Often the difference in motivation between something that you want to do and something that you have to do is what you tell yourself about the outcome.

The decision about the outcome often happens before you get started.

Sometimes people lose sight of where the real magic is created. They get caught up in how many customers served, the revenue for today, or the number of boxes shipped.

Those things matter but they don’t always feel magical. They feel the same. Day after day.

Fresh Starts

If you want to live the dream, maybe it has something to do with what you imagine.

Day after day you have a chance to view what happens next as the opportunity, not the grind.

Opportunities aren’t always made in the same day, the same week, or even in a year or more. Opportunities and open doors are attached to what others see as creating their magic.

The new car shopper versus the tired car salesperson.

A nice fresh haircut versus the barber with two people waiting.

The person looking out the window or checking the tracking updates of their package, versus the delivery driver with thirty more stops on his or her route.

Every day is an opportunity for someone to make a difference.

Maybe it is time to decide what the grind really means.

It’s why fresh starts matter.

-DEG

Dennis E. Gilbert is a business consultant, speaker (CSPTM), and culture expert. He is a five-time author and the founder of Appreciative Strategies, LLC. His business focuses on positive human performance improvement solutions through Appreciative Strategies®. Reach him through his website at Dennis-Gilbert.com or by calling +1 646.546.5553.


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observed success

Observed Success and Judgment Success Are Different

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A flashy men’s suit, a woman’s shoe with a red sole. A shiny high-performance sedan or a big tire SUV. Does this have anything to do with observed success?

Maybe.

Many people care a great deal about what other people think. As such, they condition nearly everything they do by what they believe other people will say, or how they’ll pass judgment on who they are.

Does it have anything to do with your ability to perform job tasks and duties? In some ways, yes, but is it all given too much weight? Too much judging and not enough focus on outcomes?

Observed Success

In the workplace, people aren’t necessarily good at a skill or knowledgeable in technology based on how they dress, where they live, or what kind of car they drive. Yet, as a society, we give a certain amount of credit or respect based on what we see.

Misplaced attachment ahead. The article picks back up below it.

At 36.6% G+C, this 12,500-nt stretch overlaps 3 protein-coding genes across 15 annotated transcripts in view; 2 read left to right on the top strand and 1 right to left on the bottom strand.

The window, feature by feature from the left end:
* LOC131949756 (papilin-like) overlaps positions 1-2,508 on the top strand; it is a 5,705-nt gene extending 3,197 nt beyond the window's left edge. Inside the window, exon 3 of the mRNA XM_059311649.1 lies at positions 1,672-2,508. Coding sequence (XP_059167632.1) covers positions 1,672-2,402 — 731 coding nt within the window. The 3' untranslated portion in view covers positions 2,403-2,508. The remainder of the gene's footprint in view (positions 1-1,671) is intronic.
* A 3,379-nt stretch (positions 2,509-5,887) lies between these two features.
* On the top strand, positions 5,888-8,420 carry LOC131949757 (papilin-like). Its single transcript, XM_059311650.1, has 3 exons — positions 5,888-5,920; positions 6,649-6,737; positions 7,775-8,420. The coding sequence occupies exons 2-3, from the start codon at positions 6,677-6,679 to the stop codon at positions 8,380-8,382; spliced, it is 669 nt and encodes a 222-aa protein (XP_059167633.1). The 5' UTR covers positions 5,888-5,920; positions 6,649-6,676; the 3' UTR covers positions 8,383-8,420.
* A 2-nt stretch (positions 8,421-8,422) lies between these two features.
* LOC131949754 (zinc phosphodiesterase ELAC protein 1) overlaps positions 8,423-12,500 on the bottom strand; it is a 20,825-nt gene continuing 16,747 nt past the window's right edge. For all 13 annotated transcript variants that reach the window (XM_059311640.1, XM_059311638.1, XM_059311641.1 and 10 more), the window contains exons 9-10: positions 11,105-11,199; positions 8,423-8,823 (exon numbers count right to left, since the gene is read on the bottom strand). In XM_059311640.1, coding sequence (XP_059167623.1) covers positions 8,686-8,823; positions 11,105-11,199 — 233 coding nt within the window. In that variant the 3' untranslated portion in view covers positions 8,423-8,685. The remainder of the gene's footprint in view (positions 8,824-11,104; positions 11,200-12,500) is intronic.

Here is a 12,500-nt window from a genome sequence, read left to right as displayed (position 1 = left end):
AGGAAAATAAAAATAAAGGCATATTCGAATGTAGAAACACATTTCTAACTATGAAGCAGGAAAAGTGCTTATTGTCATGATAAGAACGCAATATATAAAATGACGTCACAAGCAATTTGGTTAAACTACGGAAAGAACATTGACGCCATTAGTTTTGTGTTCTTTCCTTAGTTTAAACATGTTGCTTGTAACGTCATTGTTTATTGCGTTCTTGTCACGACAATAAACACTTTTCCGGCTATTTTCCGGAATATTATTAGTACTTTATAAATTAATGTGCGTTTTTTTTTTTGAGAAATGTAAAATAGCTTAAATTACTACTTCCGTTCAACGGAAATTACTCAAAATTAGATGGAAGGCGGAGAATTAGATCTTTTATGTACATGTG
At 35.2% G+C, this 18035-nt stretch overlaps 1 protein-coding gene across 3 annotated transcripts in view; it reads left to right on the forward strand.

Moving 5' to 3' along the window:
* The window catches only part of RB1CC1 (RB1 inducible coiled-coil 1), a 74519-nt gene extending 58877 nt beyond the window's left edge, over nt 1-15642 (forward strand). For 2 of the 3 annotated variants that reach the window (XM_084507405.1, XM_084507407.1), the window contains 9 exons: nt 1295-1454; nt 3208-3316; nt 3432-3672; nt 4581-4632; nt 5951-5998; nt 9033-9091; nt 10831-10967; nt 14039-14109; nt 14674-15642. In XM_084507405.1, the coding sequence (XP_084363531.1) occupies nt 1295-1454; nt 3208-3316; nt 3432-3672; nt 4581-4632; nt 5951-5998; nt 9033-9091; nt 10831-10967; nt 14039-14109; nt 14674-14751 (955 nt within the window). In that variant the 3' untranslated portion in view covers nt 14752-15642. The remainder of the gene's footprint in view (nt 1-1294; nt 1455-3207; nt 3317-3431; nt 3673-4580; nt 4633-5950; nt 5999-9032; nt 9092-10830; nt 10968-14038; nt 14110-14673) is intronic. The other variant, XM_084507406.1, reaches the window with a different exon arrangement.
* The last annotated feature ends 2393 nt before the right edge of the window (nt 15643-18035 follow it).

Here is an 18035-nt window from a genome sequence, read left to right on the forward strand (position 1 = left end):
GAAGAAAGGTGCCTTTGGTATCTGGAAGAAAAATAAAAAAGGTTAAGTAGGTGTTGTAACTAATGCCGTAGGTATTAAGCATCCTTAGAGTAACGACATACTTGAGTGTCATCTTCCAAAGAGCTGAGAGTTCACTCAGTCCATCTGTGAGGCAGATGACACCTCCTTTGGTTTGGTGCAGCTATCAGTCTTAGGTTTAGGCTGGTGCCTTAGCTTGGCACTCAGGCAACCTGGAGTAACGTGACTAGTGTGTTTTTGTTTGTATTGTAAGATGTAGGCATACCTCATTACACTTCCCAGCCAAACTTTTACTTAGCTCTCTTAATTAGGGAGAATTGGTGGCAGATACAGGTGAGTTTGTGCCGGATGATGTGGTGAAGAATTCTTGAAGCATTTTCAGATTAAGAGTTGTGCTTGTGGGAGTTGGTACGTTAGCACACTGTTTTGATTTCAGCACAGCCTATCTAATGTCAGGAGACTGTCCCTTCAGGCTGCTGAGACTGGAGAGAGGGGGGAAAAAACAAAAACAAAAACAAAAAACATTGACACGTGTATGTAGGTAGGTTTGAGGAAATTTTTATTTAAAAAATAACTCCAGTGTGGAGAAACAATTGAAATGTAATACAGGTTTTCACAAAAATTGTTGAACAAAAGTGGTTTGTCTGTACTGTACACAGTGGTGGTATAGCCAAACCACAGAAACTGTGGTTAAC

We tend to stereotype and have bias.

The truth often is that looking the part and acting the part are somewhat different than the outcomes from the person who is actually in that job role.

Is the high school football star, the trigonometry expert, or aspiring runway model the best candidate for the job?

Many may quickly suggest that those things have little or nothing to do with workplace skill requirements. It doesn’t mean that they are good communicators, team builders, or budget managers, does it?

The things we do in life, in leisure or hobby, have a lot to do with skills that we build, yet, they may have little to do with our character, integrity, and ability to lead.

Judgment Success

It seems silly that we would allow exterior perceptions to condition job performance abilities.

Sure, all of it matters. And we cannot forget that perception is reality as observed by many in society.

Yet, you shouldn’t make the costly mistake of allowing your bias or stereotyping to have too much weight in your judgment of future outcomes.

Whether you are the business owner, the hiring manager, or the tenured employee seeking to improve your contribution, remember to apply appropriate weight to your observations.

Making a judgment is not the same as making a good decision.

-DEG

Dennis E. Gilbert is a business consultant, speaker (CSPTM), and culture expert. He is a five-time author and the founder of Appreciative Strategies, LLC. His business focuses on positive human performance improvement solutions through Appreciative Strategies®. Reach him through his website at Dennis-Gilbert.com or by calling +1 646.546.5553.


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competitive challenge

Competitive Challenge and Processing the Outcomes

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No one wants to be a loser. Who would want that label? Are you facing a competitive challenge and are feeling a little nervous about the potential outcome?

You’re not alone.

People face challenges of various types every day. It may be a challenge to get motivated, it may be to get through traffic without road rage, or it may be an attempt to gain buy-in from the committee on your new idea.